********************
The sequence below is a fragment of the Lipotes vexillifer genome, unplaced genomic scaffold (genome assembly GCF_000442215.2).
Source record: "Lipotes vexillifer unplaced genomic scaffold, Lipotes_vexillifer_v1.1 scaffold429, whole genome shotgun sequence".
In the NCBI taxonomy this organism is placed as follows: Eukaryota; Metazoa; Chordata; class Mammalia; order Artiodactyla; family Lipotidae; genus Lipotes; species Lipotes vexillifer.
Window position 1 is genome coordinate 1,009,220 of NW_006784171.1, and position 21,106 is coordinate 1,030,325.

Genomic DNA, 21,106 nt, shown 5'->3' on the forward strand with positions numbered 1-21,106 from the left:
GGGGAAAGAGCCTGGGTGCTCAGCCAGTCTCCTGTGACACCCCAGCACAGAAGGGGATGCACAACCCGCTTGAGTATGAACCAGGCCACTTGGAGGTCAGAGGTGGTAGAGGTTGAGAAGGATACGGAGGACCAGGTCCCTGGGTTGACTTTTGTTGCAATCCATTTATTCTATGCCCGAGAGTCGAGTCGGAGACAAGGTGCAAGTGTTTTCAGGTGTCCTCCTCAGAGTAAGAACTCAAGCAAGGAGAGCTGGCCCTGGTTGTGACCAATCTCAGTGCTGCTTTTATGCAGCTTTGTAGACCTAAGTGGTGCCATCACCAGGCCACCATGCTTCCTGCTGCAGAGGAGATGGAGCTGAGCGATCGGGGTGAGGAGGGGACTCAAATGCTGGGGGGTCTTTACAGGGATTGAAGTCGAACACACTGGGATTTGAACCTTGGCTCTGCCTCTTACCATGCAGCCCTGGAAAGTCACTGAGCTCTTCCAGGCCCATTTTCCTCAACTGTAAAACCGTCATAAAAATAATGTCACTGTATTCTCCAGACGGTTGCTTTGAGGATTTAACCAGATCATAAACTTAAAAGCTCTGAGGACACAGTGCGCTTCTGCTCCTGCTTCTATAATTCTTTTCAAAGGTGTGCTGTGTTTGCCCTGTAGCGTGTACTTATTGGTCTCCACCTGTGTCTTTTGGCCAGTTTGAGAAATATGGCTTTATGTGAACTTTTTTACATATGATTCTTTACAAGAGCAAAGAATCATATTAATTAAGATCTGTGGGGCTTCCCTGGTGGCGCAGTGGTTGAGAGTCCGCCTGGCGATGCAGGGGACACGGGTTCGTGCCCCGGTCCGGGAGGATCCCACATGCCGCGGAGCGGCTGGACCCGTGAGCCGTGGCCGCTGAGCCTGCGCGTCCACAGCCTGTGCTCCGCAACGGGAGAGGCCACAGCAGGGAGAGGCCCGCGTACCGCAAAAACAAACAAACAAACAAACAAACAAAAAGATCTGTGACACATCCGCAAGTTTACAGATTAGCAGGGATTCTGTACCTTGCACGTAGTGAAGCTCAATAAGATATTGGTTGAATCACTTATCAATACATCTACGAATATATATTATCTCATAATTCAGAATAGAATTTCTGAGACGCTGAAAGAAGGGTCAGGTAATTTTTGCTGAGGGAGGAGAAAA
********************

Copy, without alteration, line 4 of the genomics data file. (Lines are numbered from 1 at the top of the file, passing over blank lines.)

Window position 1 is genome coordinate 1,009,220 of NW_006784171.1, and position 21,106 is coordinate 1,030,325.